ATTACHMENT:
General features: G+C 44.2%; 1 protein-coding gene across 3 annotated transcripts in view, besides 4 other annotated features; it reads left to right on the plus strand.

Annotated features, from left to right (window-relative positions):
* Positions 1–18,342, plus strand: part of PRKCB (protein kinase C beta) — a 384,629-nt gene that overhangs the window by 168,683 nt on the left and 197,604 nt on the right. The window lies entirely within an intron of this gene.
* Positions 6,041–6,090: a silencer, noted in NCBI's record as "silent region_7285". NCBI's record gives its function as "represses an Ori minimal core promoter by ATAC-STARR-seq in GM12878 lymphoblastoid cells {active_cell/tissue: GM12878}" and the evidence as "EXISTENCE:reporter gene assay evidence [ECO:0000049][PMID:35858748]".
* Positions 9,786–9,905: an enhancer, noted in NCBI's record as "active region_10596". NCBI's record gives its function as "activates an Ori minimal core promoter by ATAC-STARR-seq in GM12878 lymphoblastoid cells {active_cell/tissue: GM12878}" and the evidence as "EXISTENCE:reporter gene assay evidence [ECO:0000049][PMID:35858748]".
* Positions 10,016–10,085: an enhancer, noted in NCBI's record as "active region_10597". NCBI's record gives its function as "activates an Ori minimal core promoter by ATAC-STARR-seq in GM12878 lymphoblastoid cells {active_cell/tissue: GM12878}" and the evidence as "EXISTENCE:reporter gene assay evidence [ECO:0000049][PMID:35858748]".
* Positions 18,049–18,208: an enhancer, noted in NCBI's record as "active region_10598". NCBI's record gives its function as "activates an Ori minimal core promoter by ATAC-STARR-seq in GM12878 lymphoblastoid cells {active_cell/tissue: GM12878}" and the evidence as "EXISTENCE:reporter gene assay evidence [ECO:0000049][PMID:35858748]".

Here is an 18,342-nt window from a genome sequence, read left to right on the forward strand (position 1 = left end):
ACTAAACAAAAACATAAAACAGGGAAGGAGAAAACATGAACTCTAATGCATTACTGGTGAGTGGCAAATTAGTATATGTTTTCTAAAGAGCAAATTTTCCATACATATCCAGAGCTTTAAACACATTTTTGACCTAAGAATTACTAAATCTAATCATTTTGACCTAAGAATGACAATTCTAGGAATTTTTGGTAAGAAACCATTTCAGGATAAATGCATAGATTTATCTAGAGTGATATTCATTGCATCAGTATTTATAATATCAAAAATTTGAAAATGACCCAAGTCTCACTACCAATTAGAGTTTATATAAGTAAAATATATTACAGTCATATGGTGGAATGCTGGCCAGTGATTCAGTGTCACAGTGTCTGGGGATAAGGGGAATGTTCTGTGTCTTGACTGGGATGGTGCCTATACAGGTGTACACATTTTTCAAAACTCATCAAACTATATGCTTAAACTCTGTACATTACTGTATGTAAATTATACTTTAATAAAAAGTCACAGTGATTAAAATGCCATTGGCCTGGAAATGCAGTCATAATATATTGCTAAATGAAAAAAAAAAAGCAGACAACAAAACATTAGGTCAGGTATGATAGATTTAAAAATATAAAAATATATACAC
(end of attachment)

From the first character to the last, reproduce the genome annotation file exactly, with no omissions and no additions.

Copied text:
General features: G+C 44.2%; 1 protein-coding gene across 3 annotated transcripts in view, besides 4 other annotated features; it reads left to right on the plus strand.

Annotated features, from left to right (window-relative positions):
* Positions 1–18,342, plus strand: part of PRKCB (protein kinase C beta) — a 384,629-nt gene that overhangs the window by 168,683 nt on the left and 197,604 nt on the right. The window lies entirely within an intron of this gene.
* Positions 6,041–6,090: a silencer, noted in NCBI's record as "silent region_7285". NCBI's record gives its function as "represses an Ori minimal core promoter by ATAC-STARR-seq in GM12878 lymphoblastoid cells {active_cell/tissue: GM12878}" and the evidence as "EXISTENCE:reporter gene assay evidence [ECO:0000049][PMID:35858748]".
* Positions 9,786–9,905: an enhancer, noted in NCBI's record as "active region_10596". NCBI's record gives its function as "activates an Ori minimal core promoter by ATAC-STARR-seq in GM12878 lymphoblastoid cells {active_cell/tissue: GM12878}" and the evidence as "EXISTENCE:reporter gene assay evidence [ECO:0000049][PMID:35858748]".
* Positions 10,016–10,085: an enhancer, noted in NCBI's record as "active region_10597". NCBI's record gives its function as "activates an Ori minimal core promoter by ATAC-STARR-seq in GM12878 lymphoblastoid cells {active_cell/tissue: GM12878}" and the evidence as "EXISTENCE:reporter gene assay evidence [ECO:0000049][PMID:35858748]".
* Positions 18,049–18,208: an enhancer, noted in NCBI's record as "active region_10598". NCBI's record gives its function as "activates an Ori minimal core promoter by ATAC-STARR-seq in GM12878 lymphoblastoid cells {active_cell/tissue: GM12878}" and the evidence as "EXISTENCE:reporter gene assay evidence [ECO:0000049][PMID:35858748]".

Here is an 18,342-nt window from a genome sequence, read left to right on the forward strand (position 1 = left end):
ACTAAACAAAAACATAAAACAGGGAAGGAGAAAACATGAACTCTAATGCATTACTGGTGAGTGGCAAATTAGTATATGTTTTCTAAAGAGCAAATTTTCCATACATATCCAGAGCTTTAAACACATTTTTGACCTAAGAATTACTAAATCTAATCATTTTGACCTAAGAATGACAATTCTAGGAATTTTTGGTAAGAAACCATTTCAGGATAAATGCATAGATTTATCTAGAGTGATATTCATTGCATCAGTATTTATAATATCAAAAATTTGAAAATGACCCAAGTCTCACTACCAATTAGAGTTTATATAAGTAAAATATATTACAGTCATATGGTGGAATGCTGGCCAGTGATTCAGTGTCACAGTGTCTGGGGATAAGGGGAATGTTCTGTGTCTTGACTGGGATGGTGCCTATACAGGTGTACACATTTTTCAAAACTCATCAAACTATATGCTTAAACTCTGTACATTACTGTATGTAAATTATACTTTAATAAAAAGTCACAGTGATTAAAATGCCATTGGCCTGGAAATGCAGTCATAATATATTGCTAAATGAAAAAAAAAAAGCAGACAACAAAACATTAGGTCAGGTATGATAGATTTAAAAATATAAAAATATATACAC